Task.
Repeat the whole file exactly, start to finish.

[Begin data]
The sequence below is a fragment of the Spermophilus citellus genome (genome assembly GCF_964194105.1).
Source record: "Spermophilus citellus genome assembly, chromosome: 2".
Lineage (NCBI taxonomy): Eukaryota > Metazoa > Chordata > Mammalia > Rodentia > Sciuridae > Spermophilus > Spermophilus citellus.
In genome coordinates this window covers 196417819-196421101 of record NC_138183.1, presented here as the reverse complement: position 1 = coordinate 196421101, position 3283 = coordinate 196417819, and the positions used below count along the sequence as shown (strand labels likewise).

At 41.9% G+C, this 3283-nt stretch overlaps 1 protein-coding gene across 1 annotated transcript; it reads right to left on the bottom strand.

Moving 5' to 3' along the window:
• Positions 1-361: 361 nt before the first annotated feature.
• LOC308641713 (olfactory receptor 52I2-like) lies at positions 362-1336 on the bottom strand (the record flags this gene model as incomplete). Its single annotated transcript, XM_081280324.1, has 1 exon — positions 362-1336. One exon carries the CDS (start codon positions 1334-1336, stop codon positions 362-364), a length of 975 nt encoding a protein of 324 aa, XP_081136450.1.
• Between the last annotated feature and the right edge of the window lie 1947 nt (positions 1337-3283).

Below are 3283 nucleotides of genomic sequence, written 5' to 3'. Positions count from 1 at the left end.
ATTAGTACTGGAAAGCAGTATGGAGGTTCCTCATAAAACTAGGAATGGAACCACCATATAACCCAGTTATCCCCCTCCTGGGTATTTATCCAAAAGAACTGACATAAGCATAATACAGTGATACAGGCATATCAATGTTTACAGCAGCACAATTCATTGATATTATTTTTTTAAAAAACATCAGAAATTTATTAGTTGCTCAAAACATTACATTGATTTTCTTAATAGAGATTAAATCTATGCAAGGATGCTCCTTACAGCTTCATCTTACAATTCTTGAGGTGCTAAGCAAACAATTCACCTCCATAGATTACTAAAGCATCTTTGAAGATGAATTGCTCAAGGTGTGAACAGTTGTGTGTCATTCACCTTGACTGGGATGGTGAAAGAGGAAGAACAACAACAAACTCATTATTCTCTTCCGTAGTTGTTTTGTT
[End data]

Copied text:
The sequence below is a fragment of the Spermophilus citellus genome (genome assembly GCF_964194105.1).
Source record: "Spermophilus citellus genome assembly, chromosome: 2".
Lineage (NCBI taxonomy): Eukaryota > Metazoa > Chordata > Mammalia > Rodentia > Sciuridae > Spermophilus > Spermophilus citellus.
In genome coordinates this window covers 196417819-196421101 of record NC_138183.1, presented here as the reverse complement: position 1 = coordinate 196421101, position 3283 = coordinate 196417819, and the positions used below count along the sequence as shown (strand labels likewise).

At 41.9% G+C, this 3283-nt stretch overlaps 1 protein-coding gene across 1 annotated transcript; it reads right to left on the bottom strand.

Moving 5' to 3' along the window:
• Positions 1-361: 361 nt before the first annotated feature.
• LOC308641713 (olfactory receptor 52I2-like) lies at positions 362-1336 on the bottom strand (the record flags this gene model as incomplete). Its single annotated transcript, XM_081280324.1, has 1 exon — positions 362-1336. One exon carries the CDS (start codon positions 1334-1336, stop codon positions 362-364), a length of 975 nt encoding a protein of 324 aa, XP_081136450.1.
• Between the last annotated feature and the right edge of the window lie 1947 nt (positions 1337-3283).

Below are 3283 nucleotides of genomic sequence, written 5' to 3'. Positions count from 1 at the left end.
ATTAGTACTGGAAAGCAGTATGGAGGTTCCTCATAAAACTAGGAATGGAACCACCATATAACCCAGTTATCCCCCTCCTGGGTATTTATCCAAAAGAACTGACATAAGCATAATACAGTGATACAGGCATATCAATGTTTACAGCAGCACAATTCATTGATATTATTTTTTTAAAAAACATCAGAAATTTATTAGTTGCTCAAAACATTACATTGATTTTCTTAATAGAGATTAAATCTATGCAAGGATGCTCCTTACAGCTTCATCTTACAATTCTTGAGGTGCTAAGCAAACAATTCACCTCCATAGATTACTAAAGCATCTTTGAAGATGAATTGCTCAAGGTGTGAACAGTTGTGTGTCATTCACCTTGACTGGGATGGTGAAAGAGGAAGAACAACAACAAACTCATTATTCTCTTCCGTAGTTGTTTTGTT